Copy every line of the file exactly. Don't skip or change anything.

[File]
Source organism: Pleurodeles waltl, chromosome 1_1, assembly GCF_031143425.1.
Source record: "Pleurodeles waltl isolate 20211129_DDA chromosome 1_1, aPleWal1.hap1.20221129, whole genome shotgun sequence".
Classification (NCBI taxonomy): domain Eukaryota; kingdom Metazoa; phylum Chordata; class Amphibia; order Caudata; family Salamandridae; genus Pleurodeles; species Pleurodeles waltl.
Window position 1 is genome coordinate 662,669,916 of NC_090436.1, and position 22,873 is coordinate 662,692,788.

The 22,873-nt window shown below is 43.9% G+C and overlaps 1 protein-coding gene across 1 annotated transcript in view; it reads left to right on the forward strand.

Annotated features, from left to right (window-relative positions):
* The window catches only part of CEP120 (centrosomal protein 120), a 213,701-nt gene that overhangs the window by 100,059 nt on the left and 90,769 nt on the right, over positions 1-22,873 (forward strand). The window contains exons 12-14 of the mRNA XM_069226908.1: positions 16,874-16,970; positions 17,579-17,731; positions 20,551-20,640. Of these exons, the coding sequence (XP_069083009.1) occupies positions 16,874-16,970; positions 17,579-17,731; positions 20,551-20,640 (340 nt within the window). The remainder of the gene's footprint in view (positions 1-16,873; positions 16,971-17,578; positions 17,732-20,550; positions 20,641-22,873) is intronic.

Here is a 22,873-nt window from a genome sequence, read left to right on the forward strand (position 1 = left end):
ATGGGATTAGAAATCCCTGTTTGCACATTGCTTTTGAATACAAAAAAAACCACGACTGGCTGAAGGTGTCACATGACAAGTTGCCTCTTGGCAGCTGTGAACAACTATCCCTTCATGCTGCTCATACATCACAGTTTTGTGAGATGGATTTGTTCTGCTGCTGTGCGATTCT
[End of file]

Source organism: Pleurodeles waltl, chromosome 1_1, assembly GCF_031143425.1.
Source record: "Pleurodeles waltl isolate 20211129_DDA chromosome 1_1, aPleWal1.hap1.20221129, whole genome shotgun sequence".
Classification (NCBI taxonomy): domain Eukaryota; kingdom Metazoa; phylum Chordata; class Amphibia; order Caudata; family Salamandridae; genus Pleurodeles; species Pleurodeles waltl.
Window position 1 is genome coordinate 662,669,916 of NC_090436.1, and position 22,873 is coordinate 662,692,788.

The 22,873-nt window shown below is 43.9% G+C and overlaps 1 protein-coding gene across 1 annotated transcript in view; it reads left to right on the forward strand.

Annotated features, from left to right (window-relative positions):
* The window catches only part of CEP120 (centrosomal protein 120), a 213,701-nt gene that overhangs the window by 100,059 nt on the left and 90,769 nt on the right, over positions 1-22,873 (forward strand). The window contains exons 12-14 of the mRNA XM_069226908.1: positions 16,874-16,970; positions 17,579-17,731; positions 20,551-20,640. Of these exons, the coding sequence (XP_069083009.1) occupies positions 16,874-16,970; positions 17,579-17,731; positions 20,551-20,640 (340 nt within the window). The remainder of the gene's footprint in view (positions 1-16,873; positions 16,971-17,578; positions 17,732-20,550; positions 20,641-22,873) is intronic.

Here is a 22,873-nt window from a genome sequence, read left to right on the forward strand (position 1 = left end):
ATGGGATTAGAAATCCCTGTTTGCACATTGCTTTTGAATACAAAAAAAACCACGACTGGCTGAAGGTGTCACATGACAAGTTGCCTCTTGGCAGCTGTGAACAACTATCCCTTCATGCTGCTCATACATCACAGTTTTGTGAGATGGATTTGTTCTGCTGCTGTGCGATTCT